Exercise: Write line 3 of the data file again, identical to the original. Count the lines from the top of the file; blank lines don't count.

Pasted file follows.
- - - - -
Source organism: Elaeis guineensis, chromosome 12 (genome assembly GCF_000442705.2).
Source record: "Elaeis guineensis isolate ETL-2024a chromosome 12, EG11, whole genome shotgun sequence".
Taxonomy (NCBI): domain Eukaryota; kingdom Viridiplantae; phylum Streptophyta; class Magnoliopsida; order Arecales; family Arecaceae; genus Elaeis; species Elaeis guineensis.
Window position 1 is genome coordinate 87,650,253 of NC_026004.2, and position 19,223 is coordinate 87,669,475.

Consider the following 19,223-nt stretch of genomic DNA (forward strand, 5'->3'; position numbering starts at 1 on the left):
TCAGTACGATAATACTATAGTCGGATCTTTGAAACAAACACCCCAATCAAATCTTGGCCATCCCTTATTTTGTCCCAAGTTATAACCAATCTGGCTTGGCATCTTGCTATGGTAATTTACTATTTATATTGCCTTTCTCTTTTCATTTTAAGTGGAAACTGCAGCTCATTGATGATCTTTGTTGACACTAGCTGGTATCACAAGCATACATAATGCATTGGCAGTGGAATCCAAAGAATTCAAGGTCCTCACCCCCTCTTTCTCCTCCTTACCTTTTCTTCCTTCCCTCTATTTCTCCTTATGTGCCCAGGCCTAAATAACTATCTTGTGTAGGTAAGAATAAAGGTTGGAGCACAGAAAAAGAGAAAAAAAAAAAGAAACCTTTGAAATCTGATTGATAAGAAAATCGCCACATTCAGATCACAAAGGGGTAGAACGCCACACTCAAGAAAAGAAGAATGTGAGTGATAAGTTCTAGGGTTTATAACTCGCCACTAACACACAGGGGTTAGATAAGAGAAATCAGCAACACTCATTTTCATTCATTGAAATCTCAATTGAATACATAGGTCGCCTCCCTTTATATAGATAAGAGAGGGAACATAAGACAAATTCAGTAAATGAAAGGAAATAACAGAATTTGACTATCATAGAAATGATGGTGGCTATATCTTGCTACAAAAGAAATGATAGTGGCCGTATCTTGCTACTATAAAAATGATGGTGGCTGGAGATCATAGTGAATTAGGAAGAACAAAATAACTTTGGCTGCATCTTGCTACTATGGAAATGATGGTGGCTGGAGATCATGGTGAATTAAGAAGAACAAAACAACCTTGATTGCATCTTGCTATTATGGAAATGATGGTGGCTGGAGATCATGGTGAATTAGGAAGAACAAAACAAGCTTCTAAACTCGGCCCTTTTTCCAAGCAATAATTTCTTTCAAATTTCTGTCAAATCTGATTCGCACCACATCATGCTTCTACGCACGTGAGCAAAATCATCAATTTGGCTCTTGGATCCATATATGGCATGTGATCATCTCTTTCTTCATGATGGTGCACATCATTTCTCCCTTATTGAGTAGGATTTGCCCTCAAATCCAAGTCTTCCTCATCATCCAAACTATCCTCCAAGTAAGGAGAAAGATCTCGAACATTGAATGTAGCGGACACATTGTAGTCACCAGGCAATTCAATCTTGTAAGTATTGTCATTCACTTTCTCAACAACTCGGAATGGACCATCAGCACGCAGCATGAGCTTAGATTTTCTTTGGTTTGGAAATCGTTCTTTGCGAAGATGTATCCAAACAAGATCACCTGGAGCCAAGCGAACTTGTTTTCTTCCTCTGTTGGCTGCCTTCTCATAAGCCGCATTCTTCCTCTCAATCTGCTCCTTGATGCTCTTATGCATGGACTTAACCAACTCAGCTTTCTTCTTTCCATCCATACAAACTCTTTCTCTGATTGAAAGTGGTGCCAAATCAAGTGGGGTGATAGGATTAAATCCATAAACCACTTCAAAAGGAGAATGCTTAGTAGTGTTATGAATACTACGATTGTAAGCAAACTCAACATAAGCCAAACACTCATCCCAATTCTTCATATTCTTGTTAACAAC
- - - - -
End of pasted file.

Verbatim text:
Taxonomy (NCBI): domain Eukaryota; kingdom Viridiplantae; phylum Streptophyta; class Magnoliopsida; order Arecales; family Arecaceae; genus Elaeis; species Elaeis guineensis.